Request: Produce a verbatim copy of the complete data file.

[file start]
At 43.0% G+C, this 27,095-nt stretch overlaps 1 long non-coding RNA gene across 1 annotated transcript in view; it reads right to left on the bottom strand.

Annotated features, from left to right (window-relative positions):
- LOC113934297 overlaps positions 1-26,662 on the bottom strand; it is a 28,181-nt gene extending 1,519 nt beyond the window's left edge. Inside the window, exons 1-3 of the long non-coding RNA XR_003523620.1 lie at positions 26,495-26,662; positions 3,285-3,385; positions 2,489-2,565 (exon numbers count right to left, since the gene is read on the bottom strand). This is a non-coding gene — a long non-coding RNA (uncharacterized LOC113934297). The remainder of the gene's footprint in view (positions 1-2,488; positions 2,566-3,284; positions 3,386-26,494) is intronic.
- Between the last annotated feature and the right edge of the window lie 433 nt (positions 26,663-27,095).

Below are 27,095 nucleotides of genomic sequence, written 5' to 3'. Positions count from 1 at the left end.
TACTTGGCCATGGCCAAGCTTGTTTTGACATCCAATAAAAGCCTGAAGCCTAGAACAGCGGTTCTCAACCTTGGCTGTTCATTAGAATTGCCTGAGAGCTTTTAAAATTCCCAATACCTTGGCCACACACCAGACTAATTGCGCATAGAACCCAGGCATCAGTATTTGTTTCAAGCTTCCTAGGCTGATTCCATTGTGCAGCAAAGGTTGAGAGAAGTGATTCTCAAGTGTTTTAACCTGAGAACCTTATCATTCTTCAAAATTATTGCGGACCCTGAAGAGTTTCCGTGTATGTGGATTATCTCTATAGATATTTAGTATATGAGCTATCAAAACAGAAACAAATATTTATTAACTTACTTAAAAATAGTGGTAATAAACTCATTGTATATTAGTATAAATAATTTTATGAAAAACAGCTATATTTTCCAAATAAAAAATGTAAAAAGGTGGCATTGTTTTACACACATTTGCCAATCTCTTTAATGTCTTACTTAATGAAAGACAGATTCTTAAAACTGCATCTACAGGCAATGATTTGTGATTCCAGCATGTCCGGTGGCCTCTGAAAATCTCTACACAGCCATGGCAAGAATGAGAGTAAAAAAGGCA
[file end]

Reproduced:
At 43.0% G+C, this 27,095-nt stretch overlaps 1 long non-coding RNA gene across 1 annotated transcript in view; it reads right to left on the bottom strand.

Annotated features, from left to right (window-relative positions):
- LOC113934297 overlaps positions 1-26,662 on the bottom strand; it is a 28,181-nt gene extending 1,519 nt beyond the window's left edge. Inside the window, exons 1-3 of the long non-coding RNA XR_003523620.1 lie at positions 26,495-26,662; positions 3,285-3,385; positions 2,489-2,565 (exon numbers count right to left, since the gene is read on the bottom strand). This is a non-coding gene — a long non-coding RNA (uncharacterized LOC113934297). The remainder of the gene's footprint in view (positions 1-2,488; positions 2,566-3,284; positions 3,386-26,494) is intronic.
- Between the last annotated feature and the right edge of the window lie 433 nt (positions 26,663-27,095).

Below are 27,095 nucleotides of genomic sequence, written 5' to 3'. Positions count from 1 at the left end.
TACTTGGCCATGGCCAAGCTTGTTTTGACATCCAATAAAAGCCTGAAGCCTAGAACAGCGGTTCTCAACCTTGGCTGTTCATTAGAATTGCCTGAGAGCTTTTAAAATTCCCAATACCTTGGCCACACACCAGACTAATTGCGCATAGAACCCAGGCATCAGTATTTGTTTCAAGCTTCCTAGGCTGATTCCATTGTGCAGCAAAGGTTGAGAGAAGTGATTCTCAAGTGTTTTAACCTGAGAACCTTATCATTCTTCAAAATTATTGCGGACCCTGAAGAGTTTCCGTGTATGTGGATTATCTCTATAGATATTTAGTATATGAGCTATCAAAACAGAAACAAATATTTATTAACTTACTTAAAAATAGTGGTAATAAACTCATTGTATATTAGTATAAATAATTTTATGAAAAACAGCTATATTTTCCAAATAAAAAATGTAAAAAGGTGGCATTGTTTTACACACATTTGCCAATCTCTTTAATGTCTTACTTAATGAAAGACAGATTCTTAAAACTGCATCTACAGGCAATGATTTGTGATTCCAGCATGTCCGGTGGCCTCTGAAAATCTCTACACAGCCATGGCAAGAATGAGAGTAAAAAAGGCA